Profile of Albert Einstein sculpture at the National Academy of Sciences
This one is for Cowbark of Boston Daily Photo who correctly guessed what was in the pictures in last Friday's entry. This statue of Albert Einstein is on the north side of Constitution Avenue across from the Lincoln Memorial and on the grounds of the National Academy of Sciences. Installed in 1974, this 21 foot, 7,000 lb (3.2 mtons) statue of Einstein was sculpted by Robert Berks. Berks also sculpted Civil Rights activist Mary Jane McLeod Bethune, as well as a bust of President John F. Kennedy, Jr.
Einstein in a comfortable sweater and Birkenstocks,
holding a sheaf of paper with his famous theories inscribed on it
Albert Einstein was born in Ulm, Germany in 1879. During his youth, his family moved to Switzerland and, upon his graduation from the Swiss Federal Polytechnic School, he obtained Swiss citizenship and sought a post as a teacher. Unable to find a teaching job, he took a job in the Swiss Patent Office. While engaged at the patent office, he develop most of his great works and theories. Eventually, he taught in various posts around Switzerland. In 1914, he became a German citizen, but in 1933 he renounced his citizenship in protest against the policies of the Nazi Party and emigrated to America. He accepted a position at Princeton University as Professor of Theoretical Physics and became a U.S. citizen in 1940. He retired from Princeton in 1945.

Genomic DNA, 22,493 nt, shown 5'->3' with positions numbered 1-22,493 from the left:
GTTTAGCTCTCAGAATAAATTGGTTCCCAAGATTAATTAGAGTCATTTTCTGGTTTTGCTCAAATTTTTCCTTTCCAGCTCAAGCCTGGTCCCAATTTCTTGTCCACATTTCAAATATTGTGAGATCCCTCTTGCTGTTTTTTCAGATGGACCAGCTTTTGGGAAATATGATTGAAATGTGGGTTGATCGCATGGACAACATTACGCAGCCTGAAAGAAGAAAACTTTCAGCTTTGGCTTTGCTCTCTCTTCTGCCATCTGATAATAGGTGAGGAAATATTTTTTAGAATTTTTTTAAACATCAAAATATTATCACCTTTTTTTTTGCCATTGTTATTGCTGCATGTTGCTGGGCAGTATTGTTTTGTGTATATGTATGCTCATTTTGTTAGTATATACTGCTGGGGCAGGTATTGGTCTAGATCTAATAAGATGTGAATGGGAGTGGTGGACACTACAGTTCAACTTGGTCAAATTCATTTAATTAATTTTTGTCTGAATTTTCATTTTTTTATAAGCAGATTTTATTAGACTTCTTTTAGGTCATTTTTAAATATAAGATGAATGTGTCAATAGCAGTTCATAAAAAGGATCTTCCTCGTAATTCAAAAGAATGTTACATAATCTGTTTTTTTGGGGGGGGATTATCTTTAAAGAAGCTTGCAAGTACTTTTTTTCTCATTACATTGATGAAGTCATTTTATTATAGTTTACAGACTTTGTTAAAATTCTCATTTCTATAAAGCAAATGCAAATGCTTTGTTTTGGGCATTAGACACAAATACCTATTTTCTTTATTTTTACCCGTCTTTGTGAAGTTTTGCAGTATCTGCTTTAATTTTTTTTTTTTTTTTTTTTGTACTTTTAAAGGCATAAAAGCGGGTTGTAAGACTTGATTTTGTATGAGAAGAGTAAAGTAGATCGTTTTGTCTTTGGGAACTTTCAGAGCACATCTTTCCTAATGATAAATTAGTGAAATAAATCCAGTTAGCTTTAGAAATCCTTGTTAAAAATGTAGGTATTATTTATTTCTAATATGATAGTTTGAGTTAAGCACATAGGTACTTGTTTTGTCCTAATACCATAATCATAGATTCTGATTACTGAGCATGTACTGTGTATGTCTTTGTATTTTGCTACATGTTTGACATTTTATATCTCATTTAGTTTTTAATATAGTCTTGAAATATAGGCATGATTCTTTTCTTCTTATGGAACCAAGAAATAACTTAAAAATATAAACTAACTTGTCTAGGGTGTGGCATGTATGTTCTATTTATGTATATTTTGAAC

Don't you just wanna hug him or sit in his lap?
Most people do when they visit this memorial to
one of science's preeminent minds.
Einstein is best known for his Theory of Relativity (E = mc2). In 1921, he was awarded the Nobel Prize in Physics for "his services to Theoretical Physics, and especially for his discovery of the law of photoelectric effect." This preeminent scientist was a rather reclusive man who enjoyed classical music. He was twice married and had three children and two stepchildren. Einstein died in 1955 in Princeton. He was cremated and his ashes scattered, but before that pathologist Thomas Harvey removed Einstein's brain without his family's permission. Harvey hoped that neuroscience might one day discover what made Einstein so brilliant. This monument in Washington to one of the greatest minds in science is incredibly popular, particularly with high school tour groups. It's a great site for a group photo and it's the only monument in Washington you can sit or climb on without being yelled at, ticketed, or arrested!
Photo copyright: D.C. Confidential, 5/08